Wilson (06;35):

Yeah. So we need to think about these products in different classes and classify our customers into different buckets. So I'll go ahead and touch on that a little bit. In terms of the customers, we need to think about the on-farm production to also store quite a bit of inventory as well as the elevator side and then continue to the processing side.

Wilson (07;00):

And there's certainly value in all of those different levels that can be shown through using products like this and doing this preventative approach to IPM. Next, we need to get into the different classifications of products and again, put those in the buckets and have the preventative, reactionary, and all-encompassing product. So on the preventative side, you've got the insect growth regulators that are stopping that population growth by controlling the adolescents from reaching maturity and becoming reproductive adults.

Wilson (07;31):

Then you have the reactionary that is just taking out the adult populations, but you're not getting full coverage on those emerging adolescents that will become adults and will continue that problem. Then we have these all-encompassing products that handle all of the different life cycles and provide that complete control.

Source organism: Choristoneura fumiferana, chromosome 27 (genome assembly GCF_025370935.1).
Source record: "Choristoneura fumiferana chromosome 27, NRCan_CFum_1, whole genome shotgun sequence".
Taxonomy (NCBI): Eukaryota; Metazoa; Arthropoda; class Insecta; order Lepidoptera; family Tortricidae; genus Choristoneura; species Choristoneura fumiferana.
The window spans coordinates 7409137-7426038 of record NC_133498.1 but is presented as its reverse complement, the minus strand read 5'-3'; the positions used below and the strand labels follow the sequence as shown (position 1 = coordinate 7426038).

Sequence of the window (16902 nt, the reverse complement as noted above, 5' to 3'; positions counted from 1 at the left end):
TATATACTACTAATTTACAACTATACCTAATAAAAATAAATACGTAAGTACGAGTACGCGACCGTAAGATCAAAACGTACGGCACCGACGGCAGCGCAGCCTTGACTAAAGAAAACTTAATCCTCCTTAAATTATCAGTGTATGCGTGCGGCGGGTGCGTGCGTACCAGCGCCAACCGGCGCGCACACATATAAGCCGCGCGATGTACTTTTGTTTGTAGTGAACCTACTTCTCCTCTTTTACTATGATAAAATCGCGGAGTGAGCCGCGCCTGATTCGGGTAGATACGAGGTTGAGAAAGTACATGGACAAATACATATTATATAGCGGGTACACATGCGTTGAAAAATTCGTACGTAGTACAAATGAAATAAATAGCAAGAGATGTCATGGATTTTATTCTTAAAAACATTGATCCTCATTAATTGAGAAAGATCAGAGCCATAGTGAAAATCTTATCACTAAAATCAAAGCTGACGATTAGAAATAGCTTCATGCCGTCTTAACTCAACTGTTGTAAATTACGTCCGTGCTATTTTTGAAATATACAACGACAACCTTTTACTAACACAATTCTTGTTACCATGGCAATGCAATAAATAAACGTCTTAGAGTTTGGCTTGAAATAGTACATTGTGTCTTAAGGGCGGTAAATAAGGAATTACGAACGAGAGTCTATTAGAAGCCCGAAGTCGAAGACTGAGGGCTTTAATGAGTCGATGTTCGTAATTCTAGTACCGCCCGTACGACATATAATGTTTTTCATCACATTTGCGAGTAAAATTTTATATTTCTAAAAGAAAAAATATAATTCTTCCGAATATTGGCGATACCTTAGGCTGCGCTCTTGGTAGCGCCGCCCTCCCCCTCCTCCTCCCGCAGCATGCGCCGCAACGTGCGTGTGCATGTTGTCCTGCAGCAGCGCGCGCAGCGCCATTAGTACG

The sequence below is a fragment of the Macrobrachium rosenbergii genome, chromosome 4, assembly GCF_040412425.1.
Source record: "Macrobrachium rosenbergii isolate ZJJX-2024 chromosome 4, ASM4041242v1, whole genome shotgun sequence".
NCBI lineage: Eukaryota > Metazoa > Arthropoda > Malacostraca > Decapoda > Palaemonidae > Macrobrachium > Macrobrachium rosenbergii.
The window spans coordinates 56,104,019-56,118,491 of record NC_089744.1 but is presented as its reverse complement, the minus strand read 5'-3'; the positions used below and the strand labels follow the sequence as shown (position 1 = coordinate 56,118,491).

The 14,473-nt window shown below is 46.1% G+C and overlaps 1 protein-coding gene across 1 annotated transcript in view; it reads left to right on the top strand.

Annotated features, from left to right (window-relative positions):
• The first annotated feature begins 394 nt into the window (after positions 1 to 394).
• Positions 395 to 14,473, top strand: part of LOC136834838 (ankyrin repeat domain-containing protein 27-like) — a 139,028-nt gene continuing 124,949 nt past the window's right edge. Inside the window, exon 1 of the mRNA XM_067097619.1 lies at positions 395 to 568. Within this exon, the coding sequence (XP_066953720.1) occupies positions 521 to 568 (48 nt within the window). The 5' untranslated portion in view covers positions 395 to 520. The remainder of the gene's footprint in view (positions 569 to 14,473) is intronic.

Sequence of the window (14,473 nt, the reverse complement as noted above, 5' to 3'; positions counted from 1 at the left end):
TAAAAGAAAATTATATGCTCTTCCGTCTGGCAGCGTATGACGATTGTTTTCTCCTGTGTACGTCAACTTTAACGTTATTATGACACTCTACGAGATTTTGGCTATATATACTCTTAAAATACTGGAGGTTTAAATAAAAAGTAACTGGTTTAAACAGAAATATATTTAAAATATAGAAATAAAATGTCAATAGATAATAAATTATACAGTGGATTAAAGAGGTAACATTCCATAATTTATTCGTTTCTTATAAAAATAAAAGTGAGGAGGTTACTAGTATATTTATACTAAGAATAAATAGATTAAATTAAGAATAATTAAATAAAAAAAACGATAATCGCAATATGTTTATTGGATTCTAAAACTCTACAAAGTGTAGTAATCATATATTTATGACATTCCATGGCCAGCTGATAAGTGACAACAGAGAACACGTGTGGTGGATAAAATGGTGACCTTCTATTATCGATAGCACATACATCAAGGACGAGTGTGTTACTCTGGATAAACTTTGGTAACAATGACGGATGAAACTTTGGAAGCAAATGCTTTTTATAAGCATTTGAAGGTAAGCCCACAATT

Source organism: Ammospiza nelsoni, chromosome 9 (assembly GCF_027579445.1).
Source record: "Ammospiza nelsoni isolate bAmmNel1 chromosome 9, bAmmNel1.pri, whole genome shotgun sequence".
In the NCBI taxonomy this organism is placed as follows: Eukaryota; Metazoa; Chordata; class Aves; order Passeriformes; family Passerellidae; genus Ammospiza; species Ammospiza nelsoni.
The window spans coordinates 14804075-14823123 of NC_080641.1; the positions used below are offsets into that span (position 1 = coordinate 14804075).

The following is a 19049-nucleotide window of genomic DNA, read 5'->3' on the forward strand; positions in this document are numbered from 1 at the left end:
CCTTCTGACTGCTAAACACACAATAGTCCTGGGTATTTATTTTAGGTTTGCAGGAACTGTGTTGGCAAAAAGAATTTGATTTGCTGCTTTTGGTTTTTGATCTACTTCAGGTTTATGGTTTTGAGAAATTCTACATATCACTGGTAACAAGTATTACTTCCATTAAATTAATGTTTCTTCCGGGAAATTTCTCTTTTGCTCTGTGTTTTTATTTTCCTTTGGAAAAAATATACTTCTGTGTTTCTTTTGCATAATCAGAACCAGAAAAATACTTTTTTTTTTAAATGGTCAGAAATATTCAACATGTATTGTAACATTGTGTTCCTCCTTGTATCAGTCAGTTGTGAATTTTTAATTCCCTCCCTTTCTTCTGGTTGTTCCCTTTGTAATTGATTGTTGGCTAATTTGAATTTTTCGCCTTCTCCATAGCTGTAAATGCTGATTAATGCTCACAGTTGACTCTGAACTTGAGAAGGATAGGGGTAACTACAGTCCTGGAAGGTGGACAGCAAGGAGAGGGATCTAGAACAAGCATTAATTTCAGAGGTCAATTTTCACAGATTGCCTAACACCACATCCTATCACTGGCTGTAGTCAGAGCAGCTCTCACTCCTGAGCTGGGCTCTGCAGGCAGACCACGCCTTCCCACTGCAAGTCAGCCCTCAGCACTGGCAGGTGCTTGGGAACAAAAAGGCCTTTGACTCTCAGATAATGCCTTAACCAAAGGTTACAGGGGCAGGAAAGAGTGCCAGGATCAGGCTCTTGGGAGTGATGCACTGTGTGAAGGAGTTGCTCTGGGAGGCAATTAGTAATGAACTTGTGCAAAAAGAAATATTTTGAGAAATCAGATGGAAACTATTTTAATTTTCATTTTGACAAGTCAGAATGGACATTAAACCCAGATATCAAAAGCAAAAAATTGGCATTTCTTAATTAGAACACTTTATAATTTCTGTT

Kilger (07;55):

Yeah, yeah. And I mean, it seems to me like a no-brainer, right? As an outside observer in the industry, like, obviously you want to control all of it, right? You'd want to do it because once I use insects a lot is like an examples of exponential growth, right? It only takes a few days from you having a problem you can't even see to having a really bad infestation that you have to worry about.

Kilger (08;16):

Now. It can cost you a lot of money. How do you how should people kind of learn what kind of insects are in their grain, what kind of testing sampling should they do and what steps should they start putting these products on? 

Wilson (08;25):